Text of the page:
A Lexicon Around Intimacy

This blog post is part of a series presented in partnership with the Guthrie Theater, connecting the latest stage productions with the library's collections.

From hand-to-hand combat to kissing a co-star, intimate exchanges are often par for the course for actors. Although the physical actions and portrayed emotions are simulated, the people behind these moments are real. Associate Producer Lauren Keating recently became the Guthrie Theater’s first-ever intimacy consultant, and she’s been helping actors feel empowered while rehearsing and performing intimate scenes for the Guthrie’s upcoming production of Shakespeare’s As You Like It. Read on to learn more about this essential work.

Following the Q&A, check out our staff-recommended reading list inspired by As You Like It.

By Guest Blogger Kaitlin Schlick, Guthrie Theater

Kaitlin Schlick: What exactly is an intimacy consultant?

Lauren Keating: Much like a fight director who safely stages violence, an intimacy consultant safely stages intimate moments between actors and facilitates an empowered, mindful process in the rehearsal room.

KS: What are some examples of intimate scenes?

LK: Any moment with close physical contact, from a hug to a kiss, is an intimate scene. This can include familial intimacy, embraces between friends, sexual tension, chemistry without touching or scenes of physical and sexual violence.

KS: How do you begin the process?

LK: The director and I discuss the “why” behind each intimate scene. If there is no “why,” we work together to define it or to change the moment. Every action should be connected to the story.

KS: What sparked your interest in intimacy consulting?

LK: There’s a lot of known vocabulary around fight choreography and virtually none around intimacy choreography. As a director, I wanted more tools for intimate moments, and we found that this skill would be of value to the Guthrie as well. With the support of the Guthrie, I attended an Intimacy Directors International training and became certified in Mental Health First Aid.

KS: What was the key takeaway from your intimacy training?

LK: Creating a shared vocabulary is critical. Asking if it’s OK to touch someone can be tough. But when you practice saying agreed-upon words or questions and invest in a process together, you develop muscle memory that makes rehearsing intimate moments easier for everyone in the room.

KS: What’s the most rewarding part of the role for you?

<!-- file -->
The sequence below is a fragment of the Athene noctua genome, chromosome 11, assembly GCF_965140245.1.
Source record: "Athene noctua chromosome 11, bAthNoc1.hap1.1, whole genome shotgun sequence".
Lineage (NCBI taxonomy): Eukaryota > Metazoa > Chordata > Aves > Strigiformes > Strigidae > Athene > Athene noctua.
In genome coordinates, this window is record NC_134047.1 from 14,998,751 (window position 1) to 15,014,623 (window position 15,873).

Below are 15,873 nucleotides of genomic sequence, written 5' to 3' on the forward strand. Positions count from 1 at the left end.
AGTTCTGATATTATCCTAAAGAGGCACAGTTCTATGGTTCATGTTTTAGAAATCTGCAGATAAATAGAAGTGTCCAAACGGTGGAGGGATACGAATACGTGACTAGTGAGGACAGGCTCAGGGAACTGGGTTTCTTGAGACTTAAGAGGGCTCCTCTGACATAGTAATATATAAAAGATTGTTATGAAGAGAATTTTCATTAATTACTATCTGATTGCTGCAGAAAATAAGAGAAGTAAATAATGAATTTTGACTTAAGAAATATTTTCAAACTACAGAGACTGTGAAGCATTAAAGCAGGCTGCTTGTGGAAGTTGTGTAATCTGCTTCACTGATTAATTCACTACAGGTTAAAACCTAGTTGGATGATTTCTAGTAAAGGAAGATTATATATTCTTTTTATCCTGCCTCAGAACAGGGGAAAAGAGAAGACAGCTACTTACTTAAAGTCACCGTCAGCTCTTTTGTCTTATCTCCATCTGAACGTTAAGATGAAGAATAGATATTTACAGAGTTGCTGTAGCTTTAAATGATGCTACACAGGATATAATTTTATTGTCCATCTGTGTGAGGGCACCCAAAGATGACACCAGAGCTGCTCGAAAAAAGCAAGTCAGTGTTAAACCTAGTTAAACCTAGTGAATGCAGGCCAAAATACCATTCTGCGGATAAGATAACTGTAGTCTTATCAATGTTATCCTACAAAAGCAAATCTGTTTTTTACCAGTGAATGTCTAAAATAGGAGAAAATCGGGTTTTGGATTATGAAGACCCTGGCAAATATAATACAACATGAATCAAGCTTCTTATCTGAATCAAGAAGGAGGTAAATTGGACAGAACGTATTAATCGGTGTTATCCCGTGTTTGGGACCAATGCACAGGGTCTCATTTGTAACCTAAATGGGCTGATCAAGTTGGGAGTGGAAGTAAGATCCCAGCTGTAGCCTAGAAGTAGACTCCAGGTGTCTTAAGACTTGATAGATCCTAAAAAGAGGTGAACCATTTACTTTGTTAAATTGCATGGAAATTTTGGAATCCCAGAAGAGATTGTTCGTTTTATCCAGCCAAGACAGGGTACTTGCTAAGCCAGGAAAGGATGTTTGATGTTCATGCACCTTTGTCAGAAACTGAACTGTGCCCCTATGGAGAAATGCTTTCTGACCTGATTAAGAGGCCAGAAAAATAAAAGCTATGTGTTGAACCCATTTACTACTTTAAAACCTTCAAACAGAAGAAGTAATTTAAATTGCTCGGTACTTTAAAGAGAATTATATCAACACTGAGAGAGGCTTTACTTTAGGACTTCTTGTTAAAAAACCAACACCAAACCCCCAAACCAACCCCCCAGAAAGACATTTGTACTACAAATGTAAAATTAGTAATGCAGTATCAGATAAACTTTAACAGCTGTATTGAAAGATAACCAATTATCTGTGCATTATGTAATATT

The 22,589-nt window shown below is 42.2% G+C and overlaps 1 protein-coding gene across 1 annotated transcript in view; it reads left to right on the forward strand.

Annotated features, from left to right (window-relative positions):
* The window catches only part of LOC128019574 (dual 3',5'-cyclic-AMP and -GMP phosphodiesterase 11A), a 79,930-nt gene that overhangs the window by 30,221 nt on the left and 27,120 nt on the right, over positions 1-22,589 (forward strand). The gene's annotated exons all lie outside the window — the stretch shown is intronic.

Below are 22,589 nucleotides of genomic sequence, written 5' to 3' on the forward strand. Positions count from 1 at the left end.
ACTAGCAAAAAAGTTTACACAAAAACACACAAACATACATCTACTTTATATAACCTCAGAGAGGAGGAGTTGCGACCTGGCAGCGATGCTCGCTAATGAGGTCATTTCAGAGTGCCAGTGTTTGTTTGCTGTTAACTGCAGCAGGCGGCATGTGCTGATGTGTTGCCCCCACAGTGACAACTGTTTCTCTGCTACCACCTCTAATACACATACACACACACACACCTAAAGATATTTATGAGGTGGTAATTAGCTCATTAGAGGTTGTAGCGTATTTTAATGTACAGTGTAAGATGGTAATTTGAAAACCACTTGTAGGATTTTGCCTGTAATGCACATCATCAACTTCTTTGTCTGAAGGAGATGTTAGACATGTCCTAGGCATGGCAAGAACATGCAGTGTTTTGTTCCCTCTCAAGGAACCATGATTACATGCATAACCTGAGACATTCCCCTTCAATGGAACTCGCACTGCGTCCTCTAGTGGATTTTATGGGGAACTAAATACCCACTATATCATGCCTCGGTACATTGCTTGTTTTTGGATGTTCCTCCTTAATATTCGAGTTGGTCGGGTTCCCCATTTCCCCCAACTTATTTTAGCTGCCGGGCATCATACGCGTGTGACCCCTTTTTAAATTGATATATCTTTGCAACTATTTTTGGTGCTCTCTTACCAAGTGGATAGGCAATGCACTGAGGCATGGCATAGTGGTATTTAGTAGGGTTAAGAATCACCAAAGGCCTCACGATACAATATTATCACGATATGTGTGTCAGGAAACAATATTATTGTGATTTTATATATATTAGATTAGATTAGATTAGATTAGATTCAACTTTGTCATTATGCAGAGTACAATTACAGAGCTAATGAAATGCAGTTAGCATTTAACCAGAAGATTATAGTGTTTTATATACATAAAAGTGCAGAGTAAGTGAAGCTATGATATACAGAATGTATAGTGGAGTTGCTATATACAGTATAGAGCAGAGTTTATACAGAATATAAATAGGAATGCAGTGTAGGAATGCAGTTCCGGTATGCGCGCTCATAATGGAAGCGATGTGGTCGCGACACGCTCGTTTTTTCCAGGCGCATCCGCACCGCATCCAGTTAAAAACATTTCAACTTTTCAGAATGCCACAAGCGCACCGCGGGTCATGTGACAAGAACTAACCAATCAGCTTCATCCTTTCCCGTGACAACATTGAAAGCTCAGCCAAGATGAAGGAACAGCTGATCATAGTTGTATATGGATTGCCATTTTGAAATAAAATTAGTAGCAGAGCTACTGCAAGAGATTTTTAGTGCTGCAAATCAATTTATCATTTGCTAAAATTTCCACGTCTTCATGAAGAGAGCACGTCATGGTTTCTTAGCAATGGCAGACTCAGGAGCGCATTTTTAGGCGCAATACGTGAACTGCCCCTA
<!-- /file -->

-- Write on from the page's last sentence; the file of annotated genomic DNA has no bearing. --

LK: A deep sense of trust among actors means you can take more risks. The work is more vulnerable and present. Actors move further into their roles. Creating boundaries allows them to keep their sense of self and professional relationships intact when they step out of a scene.

KS: Why is intimacy consulting important?

LK: It fosters a safe working environment where actors feel free to say what they are (or are not) comfortable doing in a role. That kind of artistic empowerment is something the Guthrie believes in pursuing and protecting. We’d never ask an actor to stage their own slap. So why are we asking them to stage their own kiss? Intimacy work should be a professional skill that actors practice and develop. When we do it together, we can start to change the culture of our industry.

See Lauren’s work onstage in As You Like It playing now through March 17 at the Guthrie Theater.

All the World's a Stage

List created by SPPL_Recommends

New to Shakespeare's language? Start here for an accessible version of the text.

Starring Bryce Dallas Howard and David Oyelowo, this Kenneth Branagh production moves the Forest of Arden into Feudal Japan, for a visually interesting production.

PBS brings together several actors and directors to examine different Shakespeare plays within their context as performance and as fabulous stories with fabulous sources.

While a bit out of date, it still covers most of the over 400 year production history of Shakespeare's works, with info on actors, audiences, and stagecraft.

Thousands upon thousands of pages have been written on Shakespeare and his work, but the notoriously witty Bryson condenses that down to a rounded approach to the subject.

Sometimes reading 400 year old plays is difficult after language changes and words fall out of favor, and this book can help with that.

Based in the research of father-son duo, David and Ben Crystal, this introduces the sounds of Shakespeare's plays as they would have sounded to their original audiences.

As one of Shakespeare's music-filled comedies, As You Like It benefits from knowing more about the music referenced throughout.

For those auditory enthusiasts, listen to the songs being sung as you read from Shakespeare's Songbook.

It is believed that "As You Like It" was written in 1599, along with with Henry the Fifth, Julius Caesar, and (somehow!) Hamlet. Shapiro examines each work, along with the events that may have influenced Shakespeare's writing.

The definitive edition for Shakespeare scholars--great for those looking to do a deep dive into any of Shakespeare's works.

For fans of the wacky, and for those who really know their Shakespeare, or who really don't, this production is fun for all!

A masterclass in performing Shakespeare from some of the great est company members to ever pass through the RSC.

There were more playwrights in Elizabethan and Jacobean England than the beloved Bard, and the many actors of the day influenced the works of Shakespeare and his contemporaries as well.

Shakespeare's other famous cross-dressing comedy, check this out if one wasn't enough.

One of Shakespeare's earliest plays, and another cross-dressing comedy, but Two Gentlemen of Verona is a problem play with an ending to give you pause.

A look at certain women in Shakespeare's plays, by someone who took on their roles herself.

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